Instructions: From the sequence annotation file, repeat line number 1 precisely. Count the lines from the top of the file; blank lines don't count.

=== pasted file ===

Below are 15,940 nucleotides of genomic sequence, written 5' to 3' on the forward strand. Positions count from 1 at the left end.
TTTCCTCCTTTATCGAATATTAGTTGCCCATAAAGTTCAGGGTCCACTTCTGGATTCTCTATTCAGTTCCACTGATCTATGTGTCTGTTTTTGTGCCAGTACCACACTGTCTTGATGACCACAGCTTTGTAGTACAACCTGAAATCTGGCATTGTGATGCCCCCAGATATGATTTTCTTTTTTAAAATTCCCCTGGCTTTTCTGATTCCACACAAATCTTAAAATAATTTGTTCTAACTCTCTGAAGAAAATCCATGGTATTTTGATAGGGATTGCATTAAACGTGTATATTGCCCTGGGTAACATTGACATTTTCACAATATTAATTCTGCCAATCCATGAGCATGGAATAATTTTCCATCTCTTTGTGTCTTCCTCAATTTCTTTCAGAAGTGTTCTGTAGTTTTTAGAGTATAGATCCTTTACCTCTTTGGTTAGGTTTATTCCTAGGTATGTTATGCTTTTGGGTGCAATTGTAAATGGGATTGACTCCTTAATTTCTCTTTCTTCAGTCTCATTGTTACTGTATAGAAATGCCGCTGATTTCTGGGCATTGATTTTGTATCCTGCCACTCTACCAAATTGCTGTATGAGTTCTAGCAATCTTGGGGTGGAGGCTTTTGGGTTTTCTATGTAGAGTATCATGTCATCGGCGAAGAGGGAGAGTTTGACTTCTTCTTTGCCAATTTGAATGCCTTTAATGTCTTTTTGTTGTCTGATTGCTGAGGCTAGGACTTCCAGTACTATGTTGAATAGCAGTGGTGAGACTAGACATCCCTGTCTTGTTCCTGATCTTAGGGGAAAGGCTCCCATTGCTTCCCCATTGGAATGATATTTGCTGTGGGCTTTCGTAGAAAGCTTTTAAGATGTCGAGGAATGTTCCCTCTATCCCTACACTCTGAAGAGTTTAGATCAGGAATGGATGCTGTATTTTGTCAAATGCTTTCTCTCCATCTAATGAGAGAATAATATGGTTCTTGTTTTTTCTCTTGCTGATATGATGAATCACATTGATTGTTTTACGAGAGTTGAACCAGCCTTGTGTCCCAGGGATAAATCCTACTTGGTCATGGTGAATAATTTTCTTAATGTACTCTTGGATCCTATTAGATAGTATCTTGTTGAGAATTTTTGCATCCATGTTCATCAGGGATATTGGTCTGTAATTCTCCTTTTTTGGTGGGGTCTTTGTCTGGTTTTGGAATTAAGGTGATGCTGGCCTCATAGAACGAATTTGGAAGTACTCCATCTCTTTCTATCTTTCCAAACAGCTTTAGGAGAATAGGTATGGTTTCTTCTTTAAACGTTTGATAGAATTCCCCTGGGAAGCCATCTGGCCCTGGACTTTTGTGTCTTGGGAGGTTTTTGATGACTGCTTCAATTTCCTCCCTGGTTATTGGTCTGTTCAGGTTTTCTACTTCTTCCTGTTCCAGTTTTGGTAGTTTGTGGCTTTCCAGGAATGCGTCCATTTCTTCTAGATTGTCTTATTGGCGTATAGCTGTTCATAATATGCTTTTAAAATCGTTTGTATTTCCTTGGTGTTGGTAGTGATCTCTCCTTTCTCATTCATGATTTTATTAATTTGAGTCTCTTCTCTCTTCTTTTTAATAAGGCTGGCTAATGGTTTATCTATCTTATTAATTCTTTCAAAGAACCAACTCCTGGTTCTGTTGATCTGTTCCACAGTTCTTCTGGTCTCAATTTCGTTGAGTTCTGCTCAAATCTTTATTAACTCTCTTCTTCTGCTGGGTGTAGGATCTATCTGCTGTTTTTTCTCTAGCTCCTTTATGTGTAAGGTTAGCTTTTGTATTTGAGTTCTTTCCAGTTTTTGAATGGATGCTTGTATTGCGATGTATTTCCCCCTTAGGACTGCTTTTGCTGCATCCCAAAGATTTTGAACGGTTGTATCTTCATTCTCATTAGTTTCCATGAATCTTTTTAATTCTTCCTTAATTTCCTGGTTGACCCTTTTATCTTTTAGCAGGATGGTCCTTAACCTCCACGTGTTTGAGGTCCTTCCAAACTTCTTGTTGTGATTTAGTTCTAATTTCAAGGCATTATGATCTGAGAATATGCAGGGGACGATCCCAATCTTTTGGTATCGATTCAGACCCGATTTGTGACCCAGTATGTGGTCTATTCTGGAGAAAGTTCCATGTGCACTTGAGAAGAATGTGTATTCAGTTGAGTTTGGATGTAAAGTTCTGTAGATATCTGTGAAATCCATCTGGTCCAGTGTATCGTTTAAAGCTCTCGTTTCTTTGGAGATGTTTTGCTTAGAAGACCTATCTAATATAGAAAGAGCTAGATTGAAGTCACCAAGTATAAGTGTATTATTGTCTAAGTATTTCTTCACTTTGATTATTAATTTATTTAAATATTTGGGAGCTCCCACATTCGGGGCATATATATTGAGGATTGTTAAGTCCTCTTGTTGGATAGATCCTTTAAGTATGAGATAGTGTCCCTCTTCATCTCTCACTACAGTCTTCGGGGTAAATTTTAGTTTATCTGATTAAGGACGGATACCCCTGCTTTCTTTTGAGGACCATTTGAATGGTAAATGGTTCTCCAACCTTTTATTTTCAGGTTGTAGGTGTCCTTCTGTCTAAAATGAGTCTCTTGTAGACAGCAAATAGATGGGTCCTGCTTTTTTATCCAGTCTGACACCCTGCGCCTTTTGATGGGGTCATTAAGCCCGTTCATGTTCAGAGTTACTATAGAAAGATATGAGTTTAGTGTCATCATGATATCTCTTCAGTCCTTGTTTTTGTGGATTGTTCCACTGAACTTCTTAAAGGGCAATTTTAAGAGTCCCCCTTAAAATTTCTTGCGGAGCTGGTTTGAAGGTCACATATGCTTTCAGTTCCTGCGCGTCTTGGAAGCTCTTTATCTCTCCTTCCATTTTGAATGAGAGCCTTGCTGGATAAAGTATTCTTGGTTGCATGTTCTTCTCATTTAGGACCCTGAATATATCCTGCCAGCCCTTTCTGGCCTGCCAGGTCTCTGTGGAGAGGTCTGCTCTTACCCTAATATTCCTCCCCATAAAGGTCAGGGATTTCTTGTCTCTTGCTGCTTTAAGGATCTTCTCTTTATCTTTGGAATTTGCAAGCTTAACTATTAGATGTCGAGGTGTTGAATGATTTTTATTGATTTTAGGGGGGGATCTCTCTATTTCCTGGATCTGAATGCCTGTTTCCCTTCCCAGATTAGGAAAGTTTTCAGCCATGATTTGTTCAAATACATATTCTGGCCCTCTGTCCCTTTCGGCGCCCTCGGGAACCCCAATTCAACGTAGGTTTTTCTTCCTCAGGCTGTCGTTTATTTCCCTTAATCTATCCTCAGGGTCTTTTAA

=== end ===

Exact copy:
Below are 15,940 nucleotides of genomic sequence, written 5' to 3' on the forward strand. Positions count from 1 at the left end.